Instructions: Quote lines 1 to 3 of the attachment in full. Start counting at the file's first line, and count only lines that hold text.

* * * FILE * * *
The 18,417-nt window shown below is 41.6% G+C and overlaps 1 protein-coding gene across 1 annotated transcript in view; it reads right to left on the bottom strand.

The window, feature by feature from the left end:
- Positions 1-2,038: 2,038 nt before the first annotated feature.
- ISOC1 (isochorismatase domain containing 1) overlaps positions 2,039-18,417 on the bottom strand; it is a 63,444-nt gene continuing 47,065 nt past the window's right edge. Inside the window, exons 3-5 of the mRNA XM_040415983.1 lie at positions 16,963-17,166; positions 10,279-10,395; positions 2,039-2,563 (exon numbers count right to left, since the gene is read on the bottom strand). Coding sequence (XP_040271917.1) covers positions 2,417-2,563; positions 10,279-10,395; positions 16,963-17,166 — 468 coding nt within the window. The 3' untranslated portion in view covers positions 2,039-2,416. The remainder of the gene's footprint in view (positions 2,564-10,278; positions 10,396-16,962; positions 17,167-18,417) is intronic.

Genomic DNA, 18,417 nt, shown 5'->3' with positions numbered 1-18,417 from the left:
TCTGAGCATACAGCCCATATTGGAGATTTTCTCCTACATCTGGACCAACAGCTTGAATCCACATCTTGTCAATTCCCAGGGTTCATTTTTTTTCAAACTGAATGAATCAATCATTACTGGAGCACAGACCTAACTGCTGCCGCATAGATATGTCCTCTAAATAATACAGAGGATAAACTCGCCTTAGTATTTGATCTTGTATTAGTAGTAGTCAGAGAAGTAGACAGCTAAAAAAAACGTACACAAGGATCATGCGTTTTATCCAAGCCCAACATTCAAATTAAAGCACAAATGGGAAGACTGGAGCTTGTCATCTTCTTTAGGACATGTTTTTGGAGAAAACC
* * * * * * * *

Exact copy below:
The 18,417-nt window shown below is 41.6% G+C and overlaps 1 protein-coding gene across 1 annotated transcript in view; it reads right to left on the bottom strand.

The window, feature by feature from the left end:
- Positions 1-2,038: 2,038 nt before the first annotated feature.